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Stun-gun wielding Capitol rioter who called Pelosi ‘biatch’ freed after comparing himself to BLM

Richard ‘Bigo’ Barnett was arrested on January 8 for his role in the US Capitol riots two days prior

The Arkansas man allegedly armed with a stun gun who was photographed placing his foot on House Speaker Nancy Pelosi’s desk during the MAGA riot at the US Capitol on January 6 has been freed from jail.

Richard ‘Bigo’ Barnett, 60, was released after filing a motion comparing himself to a Black Lives Matter protesters who took to the streets after the May 2020 police-involved death of George Floyd in Minneapolis. 

During the proceedings, Cooper said he was ‘confused’ about Barnett’s claim as stated in his legal motion that his actions were somehow linked to BLM protests of last summer, according to BuzzFeed News.

‘The events that took place on January 6, 2021, did not occur in a vacuum,’ Barnett’s legal motion reads.

‘On May 25, 2020, the world watched as George Floyd was murdered by the government on national television.

‘Immediately thereafter, protest broke out across the United States. People simply had enough, and for a moment, the entire world agreed that Black Lives Mattered more than ever before.’

The legal motion continued: ‘Out of tragedy, something very beautiful began to take place. Change was coming – and it would happen through us.’

Cooper asked McBridge to ‘clear up’ the connection between BLM protests and Barnett.

McBride responded that the MAGA riot at the US Capitol was preceded by several protests throughout 2020. He said that those arrested during BLM demonstrations were granted release.

The judge, however, responded that he didn’t see the relevance to Barnett’s case. But he ruled Tuesday that Barnett should be granted house detention, with the alleged rioter set to be freed from jail in the coming days. 

Barnett was able to get into House Speaker Nancy Pelosi's office during the raid

Barnett was able to get into House Speaker Nancy Pelosi’s office during the raid

 In seeking to reverse an earlier court ruling that kept Barnett in jail pending his trial, his attorney claimed that he is not a threat to society because he used the word ‘biatch’ and not ‘b****’ in his letter to the speaker.

The government is claiming the letter read, ‘Hey Nancy, Bigo was here b****’,’ but the defense attorneys are arguing it actually said, ‘Hey Nancy, Bigo was here ‘biatch.’

‘On information and belief, the “d” was meant to be two letters a “c” and “h”; with the “c” connected to the “h” to spell “biatch”, which is a slang and less offensive word for “b****”,’ the lawyers write.

They included a link to a definition for the term from FreeDictionary.com in their motion. 

The website defines ‘biatch’ as ‘rude slang, a variant of b**** used as a term of endearment or disparagement from another person.’ 

He went through the Democratic speaker's mail and left her a message

He went through the Democratic speaker’s mail and left her a message 

‘As such,’ the motion continues, ‘Richard now asks this court to look past and ultimately disregard the government’s distorted representations, which do not rise to the level of showing ‘dangerousness’ and grant Richard pretrial release as required by law.’  

 

The claim directly contrasts a video taken after the raid in which Barnett, of Arkansas, could be seen proudly proclaiming that he wrote, ‘Nancy, Bigo was here b****.’ 

But the lawyers representing Barnett in federal court further claimed in their motion on Friday that the government purposely distorted the verbiage of the note because it could not legally keep him detained.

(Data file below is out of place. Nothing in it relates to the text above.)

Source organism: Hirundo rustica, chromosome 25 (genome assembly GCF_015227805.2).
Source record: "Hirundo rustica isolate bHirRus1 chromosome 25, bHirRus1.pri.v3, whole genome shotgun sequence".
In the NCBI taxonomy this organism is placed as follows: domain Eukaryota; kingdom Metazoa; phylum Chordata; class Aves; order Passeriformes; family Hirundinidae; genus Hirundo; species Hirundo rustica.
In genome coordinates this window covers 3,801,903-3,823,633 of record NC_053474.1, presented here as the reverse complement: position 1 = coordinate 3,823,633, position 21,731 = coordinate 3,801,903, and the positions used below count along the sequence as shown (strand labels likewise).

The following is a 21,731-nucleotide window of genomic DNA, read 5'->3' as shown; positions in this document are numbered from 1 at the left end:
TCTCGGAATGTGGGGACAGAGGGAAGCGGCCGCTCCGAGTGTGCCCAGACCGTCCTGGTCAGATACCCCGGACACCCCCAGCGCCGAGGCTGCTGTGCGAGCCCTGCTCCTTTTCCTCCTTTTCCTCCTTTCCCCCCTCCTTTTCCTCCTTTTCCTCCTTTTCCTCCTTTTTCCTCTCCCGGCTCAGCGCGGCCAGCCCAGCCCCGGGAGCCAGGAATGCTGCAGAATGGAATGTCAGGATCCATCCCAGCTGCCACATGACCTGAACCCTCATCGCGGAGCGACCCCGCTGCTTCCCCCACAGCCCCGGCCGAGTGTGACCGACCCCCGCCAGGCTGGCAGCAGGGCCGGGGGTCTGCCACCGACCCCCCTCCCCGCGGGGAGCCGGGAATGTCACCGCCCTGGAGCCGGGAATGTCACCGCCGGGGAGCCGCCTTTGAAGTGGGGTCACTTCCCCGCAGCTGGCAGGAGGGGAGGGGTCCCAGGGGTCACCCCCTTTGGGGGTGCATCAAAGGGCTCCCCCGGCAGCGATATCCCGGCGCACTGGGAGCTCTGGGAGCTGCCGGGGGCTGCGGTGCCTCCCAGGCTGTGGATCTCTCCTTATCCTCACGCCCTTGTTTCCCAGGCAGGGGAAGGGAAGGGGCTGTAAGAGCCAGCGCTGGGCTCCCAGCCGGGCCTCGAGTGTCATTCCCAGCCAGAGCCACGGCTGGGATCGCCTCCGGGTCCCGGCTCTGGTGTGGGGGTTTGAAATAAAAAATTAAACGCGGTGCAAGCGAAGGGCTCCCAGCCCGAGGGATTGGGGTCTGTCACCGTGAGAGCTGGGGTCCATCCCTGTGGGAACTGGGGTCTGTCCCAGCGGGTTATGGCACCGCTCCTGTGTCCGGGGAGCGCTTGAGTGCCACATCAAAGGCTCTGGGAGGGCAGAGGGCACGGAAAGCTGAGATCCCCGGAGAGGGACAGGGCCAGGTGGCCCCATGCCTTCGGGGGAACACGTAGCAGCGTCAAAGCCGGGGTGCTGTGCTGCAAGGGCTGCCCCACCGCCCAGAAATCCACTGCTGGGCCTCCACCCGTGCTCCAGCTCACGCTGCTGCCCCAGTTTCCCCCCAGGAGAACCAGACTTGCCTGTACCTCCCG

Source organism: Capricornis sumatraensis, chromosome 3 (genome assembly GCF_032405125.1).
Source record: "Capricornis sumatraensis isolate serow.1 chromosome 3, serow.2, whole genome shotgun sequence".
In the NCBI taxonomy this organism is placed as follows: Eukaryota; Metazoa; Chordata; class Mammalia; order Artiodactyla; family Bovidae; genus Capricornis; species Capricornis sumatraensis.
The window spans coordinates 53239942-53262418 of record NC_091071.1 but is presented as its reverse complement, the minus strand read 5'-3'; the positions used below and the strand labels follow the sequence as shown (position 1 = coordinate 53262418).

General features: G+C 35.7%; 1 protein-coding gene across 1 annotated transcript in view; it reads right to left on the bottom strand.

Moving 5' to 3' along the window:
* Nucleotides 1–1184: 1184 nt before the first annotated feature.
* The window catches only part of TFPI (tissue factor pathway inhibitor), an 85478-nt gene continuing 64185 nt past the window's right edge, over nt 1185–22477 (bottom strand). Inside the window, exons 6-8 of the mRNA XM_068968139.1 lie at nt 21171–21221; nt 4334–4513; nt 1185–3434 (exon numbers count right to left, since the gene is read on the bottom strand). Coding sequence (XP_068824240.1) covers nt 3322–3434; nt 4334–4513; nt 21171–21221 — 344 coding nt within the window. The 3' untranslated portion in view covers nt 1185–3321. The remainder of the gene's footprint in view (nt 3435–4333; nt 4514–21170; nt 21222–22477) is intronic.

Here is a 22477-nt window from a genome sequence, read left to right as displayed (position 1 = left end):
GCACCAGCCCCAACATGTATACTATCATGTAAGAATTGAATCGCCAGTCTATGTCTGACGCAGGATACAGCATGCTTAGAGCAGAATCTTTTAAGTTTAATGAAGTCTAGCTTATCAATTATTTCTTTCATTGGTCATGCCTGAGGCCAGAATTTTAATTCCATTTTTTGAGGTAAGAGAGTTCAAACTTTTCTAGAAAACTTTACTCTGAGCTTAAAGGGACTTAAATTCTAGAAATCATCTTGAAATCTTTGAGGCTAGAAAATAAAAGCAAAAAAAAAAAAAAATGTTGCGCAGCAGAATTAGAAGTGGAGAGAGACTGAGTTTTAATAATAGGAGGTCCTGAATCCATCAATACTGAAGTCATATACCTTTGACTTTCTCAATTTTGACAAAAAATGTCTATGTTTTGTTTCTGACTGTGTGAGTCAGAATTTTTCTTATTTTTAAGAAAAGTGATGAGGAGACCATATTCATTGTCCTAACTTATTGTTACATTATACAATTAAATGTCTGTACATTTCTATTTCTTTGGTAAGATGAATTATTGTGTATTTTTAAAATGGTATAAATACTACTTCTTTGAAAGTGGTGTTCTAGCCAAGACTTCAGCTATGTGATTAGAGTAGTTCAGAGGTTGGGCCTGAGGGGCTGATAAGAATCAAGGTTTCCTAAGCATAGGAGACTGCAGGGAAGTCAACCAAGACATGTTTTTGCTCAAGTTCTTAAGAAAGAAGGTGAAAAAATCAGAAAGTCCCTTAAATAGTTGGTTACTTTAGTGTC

‘The government’s misrepresentation of Exhibit 7 is its latest deliberate attempt to mislead this court by casting Mr. Barnett in the worst possible light in order to ensure that pretrial release is not granted in this case,’ the lawyers wrote in the motion.

‘The government has also utterly failed in demonstrating a specific articulated future threat of danger to the community.’  

Barnett did not coordinate or plan the attack on the Capitol, they argue, and alleged the stun gun he is said to have carried was really just a ‘collapsible walking stick.’ 

The two lawyers asked for him to be released until his trial on federal charges of knowingly entering or remaining in any restricted building or grounds without lawful authority, violent entry and disorderly conduct.

US District Judge Christopher Cooper agreed with Barnett’s attorneys that federal prosecutors failed to show that he was a threat to public safety.

Defense attorneys representing Barnett are now claiming he wrote 'biatch' instead of 'b****,' which they said is not as bad

Defense attorneys representing Barnett are now claiming he wrote ‘biatch’ instead of ‘b****,’ which they said is not as bad

Barnett’s release comes with several conditions, including home detention. He is to wear an ankle monitor at all times and is not permitted to travel outside a 50-mile radius from his hometown of Gravette, Arkansas.

Barnett is also not permitted to possess firearms or any other weapons. His passport has been revoked and he is barred from applying for a new one.

He is also not permitted to associate with anyone from the January 6 riot at the US Capitol. 

In arguing for Barnett’s release, McBride also claimed that Barnett removed the batteries out of a walking stick stun gun that he allegedly carried with him to the Capitol.

Cooper challenged McBride’s assertion, asking how he would know that.

McBride said that the government has yet to present evidence that the stun gun, which was never recovered, had its lights on on January 6. 

Barnett was arrested for his role in the riots on Jan. 8 in Bentonville, Arkansas, and has remained in a federal detention center in D.C. ever since. 

He is due in court on May 4. 


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